Demanding readers, whether they demand competent sentence mechanics, better representation of under-represented populations, more thorough world-building, or more progressive male-female power dynamics, are crucial to the continuing growth of any genre. The readers who step up and say “Not good enough. I expect more” are the readers who push us–however uncomfortably–to do better.

Being the embattled and frequently dismissed genre that we are, we’ve gotten pretty good at making eloquent cases for the value of romance. But sometimes these arguments go a little far in generalizing and flattening out the genre. “As long as people are reading, that’s all that matters” and “Quality is subjective anyway, so it’s really just a question of personal preference” are arguments I’ve seen more than once in these discussions.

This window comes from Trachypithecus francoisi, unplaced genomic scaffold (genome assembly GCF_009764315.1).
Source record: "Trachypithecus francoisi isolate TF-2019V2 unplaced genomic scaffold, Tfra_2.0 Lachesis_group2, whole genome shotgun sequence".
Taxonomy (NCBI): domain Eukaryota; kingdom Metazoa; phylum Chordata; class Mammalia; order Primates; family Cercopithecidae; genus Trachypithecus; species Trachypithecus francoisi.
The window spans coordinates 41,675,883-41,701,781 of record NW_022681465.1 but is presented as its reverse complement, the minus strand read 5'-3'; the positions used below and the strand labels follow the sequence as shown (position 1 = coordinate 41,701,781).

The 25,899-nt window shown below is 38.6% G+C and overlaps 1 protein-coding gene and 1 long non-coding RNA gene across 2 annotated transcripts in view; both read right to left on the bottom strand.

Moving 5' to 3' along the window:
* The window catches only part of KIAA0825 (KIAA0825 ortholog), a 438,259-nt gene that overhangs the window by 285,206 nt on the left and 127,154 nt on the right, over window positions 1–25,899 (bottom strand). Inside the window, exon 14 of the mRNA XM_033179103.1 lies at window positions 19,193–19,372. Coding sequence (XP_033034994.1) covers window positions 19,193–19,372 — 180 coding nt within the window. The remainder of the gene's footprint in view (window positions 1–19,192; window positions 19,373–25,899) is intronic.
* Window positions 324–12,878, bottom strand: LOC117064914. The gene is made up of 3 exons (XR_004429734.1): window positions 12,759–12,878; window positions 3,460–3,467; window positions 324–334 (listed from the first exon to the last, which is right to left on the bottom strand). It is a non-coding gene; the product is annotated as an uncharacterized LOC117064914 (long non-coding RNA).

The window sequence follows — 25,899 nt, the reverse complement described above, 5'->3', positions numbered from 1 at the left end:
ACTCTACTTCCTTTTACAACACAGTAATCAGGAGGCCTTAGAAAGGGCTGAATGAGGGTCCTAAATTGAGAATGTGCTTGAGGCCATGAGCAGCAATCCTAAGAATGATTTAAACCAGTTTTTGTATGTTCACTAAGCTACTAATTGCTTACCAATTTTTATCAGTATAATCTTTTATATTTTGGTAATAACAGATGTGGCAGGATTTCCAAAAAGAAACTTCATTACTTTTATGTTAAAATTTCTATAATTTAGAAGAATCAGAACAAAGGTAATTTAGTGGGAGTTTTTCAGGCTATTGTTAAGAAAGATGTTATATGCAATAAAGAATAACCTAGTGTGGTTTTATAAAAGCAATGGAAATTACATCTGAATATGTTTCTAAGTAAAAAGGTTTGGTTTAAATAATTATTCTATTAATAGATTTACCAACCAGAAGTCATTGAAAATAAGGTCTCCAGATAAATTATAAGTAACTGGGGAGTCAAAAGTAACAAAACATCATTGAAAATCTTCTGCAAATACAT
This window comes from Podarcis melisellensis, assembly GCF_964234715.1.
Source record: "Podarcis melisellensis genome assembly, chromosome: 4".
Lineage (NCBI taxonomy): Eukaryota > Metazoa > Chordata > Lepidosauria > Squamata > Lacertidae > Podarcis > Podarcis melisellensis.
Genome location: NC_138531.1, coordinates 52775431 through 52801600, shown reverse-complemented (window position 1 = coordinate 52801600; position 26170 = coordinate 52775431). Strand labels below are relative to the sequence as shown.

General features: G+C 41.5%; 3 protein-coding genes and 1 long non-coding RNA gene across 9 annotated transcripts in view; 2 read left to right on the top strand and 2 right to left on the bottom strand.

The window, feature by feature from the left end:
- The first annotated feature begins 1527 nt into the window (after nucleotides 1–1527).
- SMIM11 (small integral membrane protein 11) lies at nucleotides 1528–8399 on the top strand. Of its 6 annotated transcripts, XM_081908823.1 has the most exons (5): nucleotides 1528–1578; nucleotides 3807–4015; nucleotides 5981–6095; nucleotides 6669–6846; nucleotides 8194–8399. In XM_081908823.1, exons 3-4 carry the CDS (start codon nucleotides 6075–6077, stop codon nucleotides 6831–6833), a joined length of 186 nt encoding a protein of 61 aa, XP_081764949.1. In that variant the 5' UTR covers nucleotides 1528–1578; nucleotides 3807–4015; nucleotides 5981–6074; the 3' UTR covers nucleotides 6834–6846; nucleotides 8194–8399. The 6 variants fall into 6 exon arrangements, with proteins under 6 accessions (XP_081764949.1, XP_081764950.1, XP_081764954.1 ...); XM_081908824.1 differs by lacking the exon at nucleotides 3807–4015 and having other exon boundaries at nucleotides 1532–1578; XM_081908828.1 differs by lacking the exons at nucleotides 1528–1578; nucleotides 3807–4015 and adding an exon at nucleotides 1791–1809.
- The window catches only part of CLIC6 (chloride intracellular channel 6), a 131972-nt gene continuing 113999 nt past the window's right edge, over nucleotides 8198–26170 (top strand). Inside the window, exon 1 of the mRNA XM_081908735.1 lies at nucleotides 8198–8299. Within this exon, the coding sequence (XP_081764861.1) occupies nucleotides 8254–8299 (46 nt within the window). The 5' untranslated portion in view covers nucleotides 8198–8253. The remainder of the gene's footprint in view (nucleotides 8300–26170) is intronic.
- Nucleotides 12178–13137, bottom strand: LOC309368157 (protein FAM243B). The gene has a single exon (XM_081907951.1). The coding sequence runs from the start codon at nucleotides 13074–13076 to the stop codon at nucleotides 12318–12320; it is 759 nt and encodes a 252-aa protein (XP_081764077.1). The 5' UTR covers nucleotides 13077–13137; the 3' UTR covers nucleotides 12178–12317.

I’m not crazy about those particular arguments because they seem to preclude real critical engagement. I’d rather work from the assumption that our genre is robust enough to withstand vigorous criticism of individual works. And “vigorous criticism” isn’t always going to come out tactful or constructive. Outrage and snark have a place in the big conversation.

So does this mean I’d enjoy reading a snarky takedown of one of my own books? Heck no; I’m not that thick-skinned. What it does mean is that I don’t begrudge anyone else their enjoyment of snark directed my way, and I don’t begrudge any reviewer’s right to write it. As long as you’re not emailing it to me (please don’t email it to me), it’s easy enough for me to stay ignorant of, anyway.

A couple (or four) things more–